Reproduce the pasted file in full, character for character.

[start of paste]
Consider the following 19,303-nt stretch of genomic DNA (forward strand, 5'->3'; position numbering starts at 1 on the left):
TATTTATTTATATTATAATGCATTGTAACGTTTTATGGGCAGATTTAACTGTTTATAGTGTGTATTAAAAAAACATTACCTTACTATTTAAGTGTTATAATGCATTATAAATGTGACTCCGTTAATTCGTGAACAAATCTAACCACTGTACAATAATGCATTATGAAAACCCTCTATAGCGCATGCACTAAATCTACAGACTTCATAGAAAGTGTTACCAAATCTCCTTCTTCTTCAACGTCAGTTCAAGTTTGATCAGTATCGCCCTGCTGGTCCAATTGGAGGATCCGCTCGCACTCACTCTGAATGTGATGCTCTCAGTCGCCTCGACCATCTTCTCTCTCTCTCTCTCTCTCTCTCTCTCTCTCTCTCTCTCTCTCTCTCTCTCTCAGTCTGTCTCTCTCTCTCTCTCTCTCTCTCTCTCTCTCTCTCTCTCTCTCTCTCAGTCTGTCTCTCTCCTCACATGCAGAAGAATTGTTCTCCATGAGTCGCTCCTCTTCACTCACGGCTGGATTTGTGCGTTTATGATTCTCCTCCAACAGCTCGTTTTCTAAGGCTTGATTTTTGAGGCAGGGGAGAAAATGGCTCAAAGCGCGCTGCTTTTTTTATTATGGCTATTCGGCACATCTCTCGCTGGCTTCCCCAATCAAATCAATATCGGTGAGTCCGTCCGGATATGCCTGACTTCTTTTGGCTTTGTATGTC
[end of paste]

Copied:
Consider the following 19,303-nt stretch of genomic DNA (forward strand, 5'->3'; position numbering starts at 1 on the left):
TATTTATTTATATTATAATGCATTGTAACGTTTTATGGGCAGATTTAACTGTTTATAGTGTGTATTAAAAAAACATTACCTTACTATTTAAGTGTTATAATGCATTATAAATGTGACTCCGTTAATTCGTGAACAAATCTAACCACTGTACAATAATGCATTATGAAAACCCTCTATAGCGCATGCACTAAATCTACAGACTTCATAGAAAGTGTTACCAAATCTCCTTCTTCTTCAACGTCAGTTCAAGTTTGATCAGTATCGCCCTGCTGGTCCAATTGGAGGATCCGCTCGCACTCACTCTGAATGTGATGCTCTCAGTCGCCTCGACCATCTTCTCTCTCTCTCTCTCTCTCTCTCTCTCTCTCTCTCTCTCTCTCTCTCTCTCTCAGTCTGTCTCTCTCTCTCTCTCTCTCTCTCTCTCTCTCTCTCTCTCTCTCTCTCAGTCTGTCTCTCTCCTCACATGCAGAAGAATTGTTCTCCATGAGTCGCTCCTCTTCACTCACGGCTGGATTTGTGCGTTTATGATTCTCCTCCAACAGCTCGTTTTCTAAGGCTTGATTTTTGAGGCAGGGGAGAAAATGGCTCAAAGCGCGCTGCTTTTTTTATTATGGCTATTCGGCACATCTCTCGCTGGCTTCCCCAATCAAATCAATATCGGTGAGTCCGTCCGGATATGCCTGACTTCTTTTGGCTTTGTATGTC